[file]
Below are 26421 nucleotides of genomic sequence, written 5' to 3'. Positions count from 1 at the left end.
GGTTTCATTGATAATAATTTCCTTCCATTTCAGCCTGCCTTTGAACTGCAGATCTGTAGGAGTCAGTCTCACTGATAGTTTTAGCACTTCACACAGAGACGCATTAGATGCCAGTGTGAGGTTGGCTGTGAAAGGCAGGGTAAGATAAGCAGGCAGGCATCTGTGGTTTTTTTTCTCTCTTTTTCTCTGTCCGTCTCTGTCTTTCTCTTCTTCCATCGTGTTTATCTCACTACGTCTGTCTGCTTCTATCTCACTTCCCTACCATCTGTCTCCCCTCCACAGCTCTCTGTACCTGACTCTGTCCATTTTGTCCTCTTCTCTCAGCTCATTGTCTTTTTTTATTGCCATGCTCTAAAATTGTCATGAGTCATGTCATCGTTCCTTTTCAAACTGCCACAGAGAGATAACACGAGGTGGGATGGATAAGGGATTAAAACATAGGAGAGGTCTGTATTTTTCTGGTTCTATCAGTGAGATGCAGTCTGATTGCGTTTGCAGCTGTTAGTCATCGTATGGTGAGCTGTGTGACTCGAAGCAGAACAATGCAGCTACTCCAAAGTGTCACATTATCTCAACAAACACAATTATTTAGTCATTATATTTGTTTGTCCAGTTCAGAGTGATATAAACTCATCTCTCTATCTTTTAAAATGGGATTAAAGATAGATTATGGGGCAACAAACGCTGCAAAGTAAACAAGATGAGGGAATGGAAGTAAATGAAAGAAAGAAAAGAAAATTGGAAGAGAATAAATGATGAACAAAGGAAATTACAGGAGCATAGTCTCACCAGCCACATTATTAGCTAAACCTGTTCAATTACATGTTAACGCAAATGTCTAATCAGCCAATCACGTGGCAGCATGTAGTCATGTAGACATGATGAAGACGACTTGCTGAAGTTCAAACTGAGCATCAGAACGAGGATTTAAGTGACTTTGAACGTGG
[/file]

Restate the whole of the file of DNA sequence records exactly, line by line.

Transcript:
Below are 26421 nucleotides of genomic sequence, written 5' to 3'. Positions count from 1 at the left end.
GGTTTCATTGATAATAATTTCCTTCCATTTCAGCCTGCCTTTGAACTGCAGATCTGTAGGAGTCAGTCTCACTGATAGTTTTAGCACTTCACACAGAGACGCATTAGATGCCAGTGTGAGGTTGGCTGTGAAAGGCAGGGTAAGATAAGCAGGCAGGCATCTGTGGTTTTTTTTCTCTCTTTTTCTCTGTCCGTCTCTGTCTTTCTCTTCTTCCATCGTGTTTATCTCACTACGTCTGTCTGCTTCTATCTCACTTCCCTACCATCTGTCTCCCCTCCACAGCTCTCTGTACCTGACTCTGTCCATTTTGTCCTCTTCTCTCAGCTCATTGTCTTTTTTTATTGCCATGCTCTAAAATTGTCATGAGTCATGTCATCGTTCCTTTTCAAACTGCCACAGAGAGATAACACGAGGTGGGATGGATAAGGGATTAAAACATAGGAGAGGTCTGTATTTTTCTGGTTCTATCAGTGAGATGCAGTCTGATTGCGTTTGCAGCTGTTAGTCATCGTATGGTGAGCTGTGTGACTCGAAGCAGAACAATGCAGCTACTCCAAAGTGTCACATTATCTCAACAAACACAATTATTTAGTCATTATATTTGTTTGTCCAGTTCAGAGTGATATAAACTCATCTCTCTATCTTTTAAAATGGGATTAAAGATAGATTATGGGGCAACAAACGCTGCAAAGTAAACAAGATGAGGGAATGGAAGTAAATGAAAGAAAGAAAAGAAAATTGGAAGAGAATAAATGATGAACAAAGGAAATTACAGGAGCATAGTCTCACCAGCCACATTATTAGCTAAACCTGTTCAATTACATGTTAACGCAAATGTCTAATCAGCCAATCACGTGGCAGCATGTAGTCATGTAGACATGATGAAGACGACTTGCTGAAGTTCAAACTGAGCATCAGAACGAGGATTTAAGTGACTTTGAACGTGG